01/31/2013. Remarks by Johan Visschedijk: "One of the simplest means of solving the power plant difficulties suffered by the He 177 would have been the adoption of four independent engines at a relatively early stage in the development life of the bomber, and Heinkel's project office at Vienna-Schwechat, Austria did, in fact, make such proposals to the RLM's Technische Amt in 1940. At that time, however, only the first prototypes were flying, and the RLM could not conceive the possibility that the initial difficulties encountered by the coupled engine arrangement might prove insurmountable. Furthermore, the use of four separate power plants had obvious disadvantages from the aerodynamic viewpoint, markedly increasing drag and resulting in inferior powers of maneuver.
By the autumn of 1941, the tendency on the part of the coupled engines to ignite was becoming increasingly serious, but while the Technische Amt agreed to a switch from coupled engines to four individual power plants for the He 274 pressurized high-altitude bomber as this embodied so much redesign that it no longer possessed any real commonality with the He 177 from which it stemmed, it was adamant in its refusal to countenance the development of the parallel He 277 which made use of standard He 177 airframe components and individual engines. Indeed, continued difficulties with the coupled engines and consequent pressure on the part of Professor Heinkel for the development of this bomber in favor of the He 177 resulted in Hermann Göring expressly forbidding any further mention of the He 277!
Despite this official opposition, Heinkel clandestinely continued the design development of the He 277, and in all correspondence its continued existence was disguised under the spurious designation He 177B, although all drawings, calculations and works memoranda still referred to the bomber as the He 277, so its unofficial development was very much an open secret, but it was not until May 1943 that official sanction for the development of this aircraft was obtained.
This came about as a result of a meeting held at Obersalzberg on the 23rd of that month between Adolf Hitler and senior representatives of the aircraft industry. During the course of the meeting, the Führer demanded a dual-purpose bomber capable of attacking London by day and night from altitudes at which interceptors would be powerless to intervene, and also suitable for attacking Allied convoys far out in the Atlantic. Heinkel claimed that the He 177B would be capable of fulfilling these demands, and was promptly given instructions to proceed immediately with its development.
A standard He 177A-3/R2 airframe was taken from the assembly line and modified to take four independent Daimler-Benz DB 603A twelve-cylinder liquid-cooled engines with annular nose radiators. Designated He 277 V1, the prototype began flight trials at Vienna-Schwechat late in 1943, and to delude Göring and the RLM, which was still opposed to any development that might detract from Heinkel's efforts in solving the production bomber's difficulties, the aircraft was referred to as the He 177 B-0.
The second prototype, the He 277 V2 (coded "GA+QQ"), referred to in correspondence between Heinkel and the RLM as the He 177 B-5/R1, was a conversion of a standard He 177 A-5/R8 airframe, and was flown for the first time on February 28, 1944. This aircraft was initially used primarily for stability trials, small auxiliary fins being added to the tailplane to rectify some directional instability, and in April was ferried to the E-stelle Rechlin for official evaluation.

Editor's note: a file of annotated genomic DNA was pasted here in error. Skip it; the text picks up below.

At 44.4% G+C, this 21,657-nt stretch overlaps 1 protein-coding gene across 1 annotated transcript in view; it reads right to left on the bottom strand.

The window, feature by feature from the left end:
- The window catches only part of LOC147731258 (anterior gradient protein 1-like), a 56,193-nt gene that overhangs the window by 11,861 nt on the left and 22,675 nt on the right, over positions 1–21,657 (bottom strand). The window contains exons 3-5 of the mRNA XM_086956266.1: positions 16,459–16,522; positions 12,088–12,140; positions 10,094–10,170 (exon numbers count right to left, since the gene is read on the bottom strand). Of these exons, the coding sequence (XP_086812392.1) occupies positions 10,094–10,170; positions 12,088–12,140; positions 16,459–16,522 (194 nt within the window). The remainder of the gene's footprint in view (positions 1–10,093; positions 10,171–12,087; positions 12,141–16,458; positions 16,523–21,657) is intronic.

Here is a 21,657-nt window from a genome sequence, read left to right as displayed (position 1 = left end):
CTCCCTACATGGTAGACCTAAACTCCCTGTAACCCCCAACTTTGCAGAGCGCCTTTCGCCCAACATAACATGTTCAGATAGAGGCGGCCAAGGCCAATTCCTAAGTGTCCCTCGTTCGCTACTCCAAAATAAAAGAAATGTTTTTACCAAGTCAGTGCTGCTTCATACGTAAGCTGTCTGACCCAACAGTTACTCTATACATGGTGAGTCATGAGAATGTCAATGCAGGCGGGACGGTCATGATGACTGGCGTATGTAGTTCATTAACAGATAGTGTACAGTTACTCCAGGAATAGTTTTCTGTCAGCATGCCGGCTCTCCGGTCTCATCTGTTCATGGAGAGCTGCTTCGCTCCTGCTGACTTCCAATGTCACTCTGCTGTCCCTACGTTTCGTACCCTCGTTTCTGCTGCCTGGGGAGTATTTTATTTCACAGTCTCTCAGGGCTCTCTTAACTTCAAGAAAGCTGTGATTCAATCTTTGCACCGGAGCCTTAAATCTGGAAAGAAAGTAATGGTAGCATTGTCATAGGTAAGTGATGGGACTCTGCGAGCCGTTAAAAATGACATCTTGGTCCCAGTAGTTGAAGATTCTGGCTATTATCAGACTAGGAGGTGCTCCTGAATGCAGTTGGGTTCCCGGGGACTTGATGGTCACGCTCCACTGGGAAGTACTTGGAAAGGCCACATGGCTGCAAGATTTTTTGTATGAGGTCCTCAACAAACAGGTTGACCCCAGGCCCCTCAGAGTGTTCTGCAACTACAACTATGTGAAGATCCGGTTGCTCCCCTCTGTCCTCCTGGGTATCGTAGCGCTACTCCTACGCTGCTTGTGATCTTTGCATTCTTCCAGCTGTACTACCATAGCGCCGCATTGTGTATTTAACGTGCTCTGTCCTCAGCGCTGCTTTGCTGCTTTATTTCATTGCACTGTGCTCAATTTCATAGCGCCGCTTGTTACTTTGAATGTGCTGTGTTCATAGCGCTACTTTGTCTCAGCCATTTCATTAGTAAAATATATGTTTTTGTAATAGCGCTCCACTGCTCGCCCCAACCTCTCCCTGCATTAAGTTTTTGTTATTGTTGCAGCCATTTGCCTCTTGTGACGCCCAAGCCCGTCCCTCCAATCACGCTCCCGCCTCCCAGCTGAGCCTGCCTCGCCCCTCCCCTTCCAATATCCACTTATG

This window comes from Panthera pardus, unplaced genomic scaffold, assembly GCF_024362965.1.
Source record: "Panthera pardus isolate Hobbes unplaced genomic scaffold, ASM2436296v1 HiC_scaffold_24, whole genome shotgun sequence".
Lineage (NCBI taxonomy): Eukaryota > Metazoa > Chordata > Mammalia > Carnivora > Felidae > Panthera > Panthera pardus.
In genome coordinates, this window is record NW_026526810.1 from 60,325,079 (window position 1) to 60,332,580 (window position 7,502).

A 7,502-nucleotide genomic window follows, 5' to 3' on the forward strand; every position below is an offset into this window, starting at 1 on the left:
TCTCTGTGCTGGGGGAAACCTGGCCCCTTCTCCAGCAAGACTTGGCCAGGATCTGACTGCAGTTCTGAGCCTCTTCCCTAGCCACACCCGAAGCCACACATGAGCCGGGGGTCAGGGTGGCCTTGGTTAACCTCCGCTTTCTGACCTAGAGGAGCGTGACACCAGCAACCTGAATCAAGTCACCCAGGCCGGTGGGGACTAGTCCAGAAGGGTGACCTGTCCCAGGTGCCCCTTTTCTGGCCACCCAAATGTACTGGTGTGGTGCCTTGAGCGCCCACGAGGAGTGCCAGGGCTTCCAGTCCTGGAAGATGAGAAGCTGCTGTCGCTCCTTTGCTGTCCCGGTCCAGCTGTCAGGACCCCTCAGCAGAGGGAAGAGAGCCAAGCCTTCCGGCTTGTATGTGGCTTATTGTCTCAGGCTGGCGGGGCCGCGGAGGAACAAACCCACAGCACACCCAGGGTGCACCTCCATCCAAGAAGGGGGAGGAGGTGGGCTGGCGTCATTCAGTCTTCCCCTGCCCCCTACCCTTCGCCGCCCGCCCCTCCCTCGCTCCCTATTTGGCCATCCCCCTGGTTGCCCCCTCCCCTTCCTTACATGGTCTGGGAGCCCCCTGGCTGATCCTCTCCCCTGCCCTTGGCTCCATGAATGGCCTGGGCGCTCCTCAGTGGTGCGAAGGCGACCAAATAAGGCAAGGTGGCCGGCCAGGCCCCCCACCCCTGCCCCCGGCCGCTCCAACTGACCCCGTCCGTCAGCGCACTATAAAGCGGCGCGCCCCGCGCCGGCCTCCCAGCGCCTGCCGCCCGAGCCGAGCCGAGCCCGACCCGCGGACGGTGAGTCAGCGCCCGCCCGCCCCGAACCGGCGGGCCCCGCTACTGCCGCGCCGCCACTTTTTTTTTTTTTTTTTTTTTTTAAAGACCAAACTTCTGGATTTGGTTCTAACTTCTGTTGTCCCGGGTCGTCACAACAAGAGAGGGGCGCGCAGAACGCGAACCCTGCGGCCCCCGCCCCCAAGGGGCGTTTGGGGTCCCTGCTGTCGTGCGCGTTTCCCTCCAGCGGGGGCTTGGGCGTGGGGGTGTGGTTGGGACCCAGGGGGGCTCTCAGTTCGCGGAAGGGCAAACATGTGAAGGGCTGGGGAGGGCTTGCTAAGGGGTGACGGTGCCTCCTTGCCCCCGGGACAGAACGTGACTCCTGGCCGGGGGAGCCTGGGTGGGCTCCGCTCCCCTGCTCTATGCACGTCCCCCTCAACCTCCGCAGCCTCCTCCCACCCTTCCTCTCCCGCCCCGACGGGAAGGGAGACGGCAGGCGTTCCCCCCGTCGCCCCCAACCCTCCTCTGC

The He 277 V3 (coded "KW+TT") was similar to the V2 when initially flown but some vestiges of directional instability remained, and these were finally eradicated by the introduction of an entirely new tail assembly employing twin fins and rudders. Like its immediate predecessor, the V3 was equipped with a defensive armament comprising a remotely-controlled Rheinmetall-Borsig "chin" barbette housing a battery of four 0.311 in (7.9 mm) MG 81 machineguns, a similar armament in a manned tail turret, a single MG 81 in the glazed nose, a pair of 0.511 in (13 mm) MG 131 machineguns in the remotely-controlled forward dorsal barbette, and a single MG 131 in the rear dorsal turret.
After a conference held on May 25, 1944, Göring, declaring that the heavy bomber remained "the kernel of aerial armament", ordered the immediate quantity production of the He 277 B, the aim being a delivery rate of no fewer than 200 machines per month!
The initial production model was the He 277 B-5/R2 intended for heavy bomber operation over medium and long ranges and powered by four 1,750 hp DB 603A engines, but at that stage of the conflict Göring's order was anything but realistic, and on July 3, 1944, the entire bomber program was abandoned in favor of the "emergency fighter program" and only eight production He 277s were completed of which two or three were flown before all completed aircraft and those still on the assembly line were scrapped.
Prior to the termination of all bomber development, the He 277 B-7 long-range reconnaissance model was built, derived from the He 177 A-7 and featuring extended outer wing panels increasing overall span. Intended to take Jumo 213A, 213E or 222 engines with equal facility, only one example was actually completed and this with DB 603A engines. The sole He 277 B-7 was destroyed shortly before the arrival of Soviet troops."